Slides on Cell Structure; Lab on cells; Genetic Control within Cells: DNA Structure and Function; Protein Synthesis: Transcription and Messenger RNA; Transfer RNA, Ribosomes, and Translation; The Central Dogma and Exceptions to the Dogma.
Levenson: Prologue (Tornado), Chapters 1 (Smoke), 2 (Allied)
Video: Out of Control: AIDS in Black America (viewed in class)
Proteins and Cell Activity: Enzymes; Structural Proteins, Antigens and Antibodies; the Nature of Viruses: Structure and Reproduction
Levenson: Chapters 3 (The Heir), 4 (Fire)
Videos: Translating the Code: Protein Synthesis; The Biology of Viruses
The (HIV) Human Immunodeficiency Virus: Structure and Life Cycle of a Retrovirus; The effects of HIV infection; The Clinical Stages of HIV Infection: Asymptomatic Period, Initial Disease Symptoms, Damage to the Immune System and Frank AIDS; Details of Frank AIDS: Fungal, Protozoan, Bacterial and Viral Infections, and Cancers; Modes of Transmission and Prevention.
Levenson: Chapters 5 (Invisible), 6 (Fractured)
FEBRUARY 7 National Black HIV/AIDS Awareness Day
Introduction to the Social Aspects of AIDS: Fears and Prejudices, Family Members Affected, Caring for a Patient who has AIDS; Cell Structure, DNA, Protein Synthesis, and the AIDS Virus; Review
Levenson: Chapters 7 (Surfacing), 8 (Ester and the King)
Continue with above topics on the biological aspects of HIV/AIDS/STDs; Review for Written Examination.
Research Paper Due and Discussion
Levenson: Chapters 9 (The Guardians), 10 (The Long Dream), Epilogue
FEBRUARY 26 Written examination on biology
PSYCHOSOCIAL COMPONENT AND COMMUNITY ENGAGEMENT COMPONENT:
Speakers: Paula and Felix Sirils, Testimony on Living with AIDS
HIV/AIDS and African Americans; Statistics; Stigma, Stereotypes and Judgmental Attitudes; Values and Attitudes; Psychosocial Impact of HIV/AIDS on Individuals, Families and Communities; Socialization and Connectedness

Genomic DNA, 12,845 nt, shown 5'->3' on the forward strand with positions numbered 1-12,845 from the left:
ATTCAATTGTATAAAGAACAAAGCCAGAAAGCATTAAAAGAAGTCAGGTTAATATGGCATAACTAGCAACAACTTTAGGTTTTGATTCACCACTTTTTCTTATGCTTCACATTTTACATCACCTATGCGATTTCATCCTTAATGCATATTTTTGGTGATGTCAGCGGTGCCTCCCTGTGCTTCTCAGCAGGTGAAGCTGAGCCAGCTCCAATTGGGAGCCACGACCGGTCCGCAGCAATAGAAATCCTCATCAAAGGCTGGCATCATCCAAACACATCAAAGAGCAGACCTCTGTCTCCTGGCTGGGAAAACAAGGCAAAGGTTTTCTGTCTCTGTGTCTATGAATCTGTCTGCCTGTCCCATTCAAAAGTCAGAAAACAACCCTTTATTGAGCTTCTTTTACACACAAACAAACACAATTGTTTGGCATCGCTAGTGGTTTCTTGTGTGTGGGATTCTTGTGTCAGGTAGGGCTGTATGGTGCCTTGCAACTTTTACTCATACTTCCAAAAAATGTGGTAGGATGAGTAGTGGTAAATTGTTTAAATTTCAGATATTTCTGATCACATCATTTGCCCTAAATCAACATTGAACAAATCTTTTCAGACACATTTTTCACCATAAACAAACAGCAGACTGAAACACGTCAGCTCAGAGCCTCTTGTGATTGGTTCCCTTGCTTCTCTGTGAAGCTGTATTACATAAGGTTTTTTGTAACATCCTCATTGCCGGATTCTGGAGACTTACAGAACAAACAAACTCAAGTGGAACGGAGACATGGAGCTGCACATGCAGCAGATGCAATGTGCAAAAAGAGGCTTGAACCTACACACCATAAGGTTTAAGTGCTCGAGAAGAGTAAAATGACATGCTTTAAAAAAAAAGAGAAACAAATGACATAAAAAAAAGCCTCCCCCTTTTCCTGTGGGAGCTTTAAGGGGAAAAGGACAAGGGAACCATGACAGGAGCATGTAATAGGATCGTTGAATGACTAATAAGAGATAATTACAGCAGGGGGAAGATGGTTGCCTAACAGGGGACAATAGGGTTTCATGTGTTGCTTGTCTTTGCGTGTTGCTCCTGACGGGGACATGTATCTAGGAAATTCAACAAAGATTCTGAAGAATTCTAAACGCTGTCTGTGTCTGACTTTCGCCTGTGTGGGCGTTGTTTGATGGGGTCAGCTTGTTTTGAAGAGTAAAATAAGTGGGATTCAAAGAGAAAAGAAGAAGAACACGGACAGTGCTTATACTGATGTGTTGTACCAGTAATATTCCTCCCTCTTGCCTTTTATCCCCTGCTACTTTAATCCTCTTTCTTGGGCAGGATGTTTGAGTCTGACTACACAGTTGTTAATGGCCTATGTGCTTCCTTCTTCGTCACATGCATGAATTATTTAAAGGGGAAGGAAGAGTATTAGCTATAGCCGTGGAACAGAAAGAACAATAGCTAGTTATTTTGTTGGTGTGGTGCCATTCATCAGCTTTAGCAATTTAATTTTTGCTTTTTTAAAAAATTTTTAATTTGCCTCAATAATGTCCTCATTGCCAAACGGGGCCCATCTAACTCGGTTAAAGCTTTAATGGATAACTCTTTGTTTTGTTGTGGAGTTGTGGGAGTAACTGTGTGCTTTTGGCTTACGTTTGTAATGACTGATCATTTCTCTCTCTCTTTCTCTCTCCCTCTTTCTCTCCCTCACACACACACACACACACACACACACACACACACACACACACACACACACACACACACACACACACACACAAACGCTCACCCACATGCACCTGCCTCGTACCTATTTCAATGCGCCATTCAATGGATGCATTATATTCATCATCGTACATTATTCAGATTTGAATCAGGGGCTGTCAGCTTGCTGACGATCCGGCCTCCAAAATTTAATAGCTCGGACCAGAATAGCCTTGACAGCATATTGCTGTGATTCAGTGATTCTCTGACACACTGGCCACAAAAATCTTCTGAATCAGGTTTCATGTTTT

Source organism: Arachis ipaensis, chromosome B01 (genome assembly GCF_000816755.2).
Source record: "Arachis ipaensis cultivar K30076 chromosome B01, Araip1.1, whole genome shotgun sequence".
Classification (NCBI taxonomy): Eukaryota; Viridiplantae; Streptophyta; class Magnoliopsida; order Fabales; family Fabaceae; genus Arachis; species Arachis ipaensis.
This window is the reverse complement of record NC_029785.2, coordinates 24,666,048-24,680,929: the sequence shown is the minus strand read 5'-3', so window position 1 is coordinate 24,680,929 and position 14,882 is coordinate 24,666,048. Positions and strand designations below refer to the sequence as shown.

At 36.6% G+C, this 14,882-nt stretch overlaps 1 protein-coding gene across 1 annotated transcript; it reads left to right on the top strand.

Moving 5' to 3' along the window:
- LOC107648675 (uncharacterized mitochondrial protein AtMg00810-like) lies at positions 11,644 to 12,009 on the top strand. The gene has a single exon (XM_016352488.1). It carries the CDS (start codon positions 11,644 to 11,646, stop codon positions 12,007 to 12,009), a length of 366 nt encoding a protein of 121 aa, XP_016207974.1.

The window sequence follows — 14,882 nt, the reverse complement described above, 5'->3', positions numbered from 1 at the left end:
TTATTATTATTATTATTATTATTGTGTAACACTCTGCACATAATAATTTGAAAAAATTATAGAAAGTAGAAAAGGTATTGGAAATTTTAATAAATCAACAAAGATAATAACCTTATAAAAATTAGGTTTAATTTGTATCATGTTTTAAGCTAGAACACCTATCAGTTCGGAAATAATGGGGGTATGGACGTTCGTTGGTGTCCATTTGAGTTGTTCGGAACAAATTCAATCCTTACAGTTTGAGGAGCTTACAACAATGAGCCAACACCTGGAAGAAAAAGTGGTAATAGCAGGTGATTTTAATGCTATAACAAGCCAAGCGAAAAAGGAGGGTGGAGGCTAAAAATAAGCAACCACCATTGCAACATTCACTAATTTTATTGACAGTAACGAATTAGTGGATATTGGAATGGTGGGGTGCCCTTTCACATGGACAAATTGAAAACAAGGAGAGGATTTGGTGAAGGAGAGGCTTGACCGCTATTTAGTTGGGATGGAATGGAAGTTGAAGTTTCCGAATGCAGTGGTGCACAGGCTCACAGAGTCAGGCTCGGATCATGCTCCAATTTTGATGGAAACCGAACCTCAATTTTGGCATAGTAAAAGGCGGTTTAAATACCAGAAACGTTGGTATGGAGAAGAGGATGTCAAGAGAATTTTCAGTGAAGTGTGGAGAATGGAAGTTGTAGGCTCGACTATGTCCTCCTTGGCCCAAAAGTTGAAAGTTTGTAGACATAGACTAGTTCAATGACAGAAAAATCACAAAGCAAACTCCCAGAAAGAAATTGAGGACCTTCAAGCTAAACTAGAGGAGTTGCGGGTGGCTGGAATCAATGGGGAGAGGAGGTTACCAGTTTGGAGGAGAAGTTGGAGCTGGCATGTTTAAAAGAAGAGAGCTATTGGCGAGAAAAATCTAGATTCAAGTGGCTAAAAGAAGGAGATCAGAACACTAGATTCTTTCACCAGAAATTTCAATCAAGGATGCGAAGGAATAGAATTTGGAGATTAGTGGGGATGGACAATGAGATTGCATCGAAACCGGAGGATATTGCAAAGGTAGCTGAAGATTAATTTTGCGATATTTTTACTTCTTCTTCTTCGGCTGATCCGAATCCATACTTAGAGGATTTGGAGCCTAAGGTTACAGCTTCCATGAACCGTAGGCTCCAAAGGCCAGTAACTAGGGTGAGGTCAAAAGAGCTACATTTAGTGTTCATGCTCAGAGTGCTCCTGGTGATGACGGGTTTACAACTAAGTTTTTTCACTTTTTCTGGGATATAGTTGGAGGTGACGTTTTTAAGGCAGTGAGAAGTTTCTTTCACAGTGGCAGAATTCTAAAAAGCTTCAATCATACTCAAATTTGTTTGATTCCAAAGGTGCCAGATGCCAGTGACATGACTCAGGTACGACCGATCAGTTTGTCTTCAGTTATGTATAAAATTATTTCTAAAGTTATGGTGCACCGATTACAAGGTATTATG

Diversity Issues: Race, Culture, Class, Gender and Sexual Orientation; Religion; Drug Abuse; Downlow
Paper on Sirils due
Speaker: Rev. Dr Michael Nabors, pastor of New Calvary Baptist Church, presenting on The Black Church, HIV/AIDS and Religious Inclusion
MARCH 9-14 Spring break
Paper on Rev. Dr. Nabors due
Speaker: Hank Millbourne, MSW, M.Div, Associate Executive Director Program Development, AIDS Partnership Michigan, presenting on Stigma and HIV/AIDS
Community Outreach Activities focused on college students; Engagement with Children, Youth, Adults, Seniors and Religious Institutions; Emphasis on Risk Reduction
Engagement Strategies; HIV/AIDS/STD Resources; Testing; Hepatitis C; Safer Sex and Condom Use Demonstrated
LITERARY COMPONENT: DR. WOODARD
Introduction to and background on the wealth of existing literature on AIDS.
Overview of the emergence of gay literature-from the Harlem Renaissance to the present.
Handout provided in class on Jed Bryan’s poem, Voices; discuss those statements (and any others) that you have heard over the past few years and try to interpret them.
Read poems in Sojourner: After the News Got Out, Vernon Maulsby, p. 72; It can Happen to Anybody-Even Me!, Mark Haile, p. 92; 2/25/91, Ronnie Batts, p. 126; Condemned, Roy Gonsalves, p. 187; and I’ll Be Somewhere Listening for My Name, Melvin Dixon, p. 199.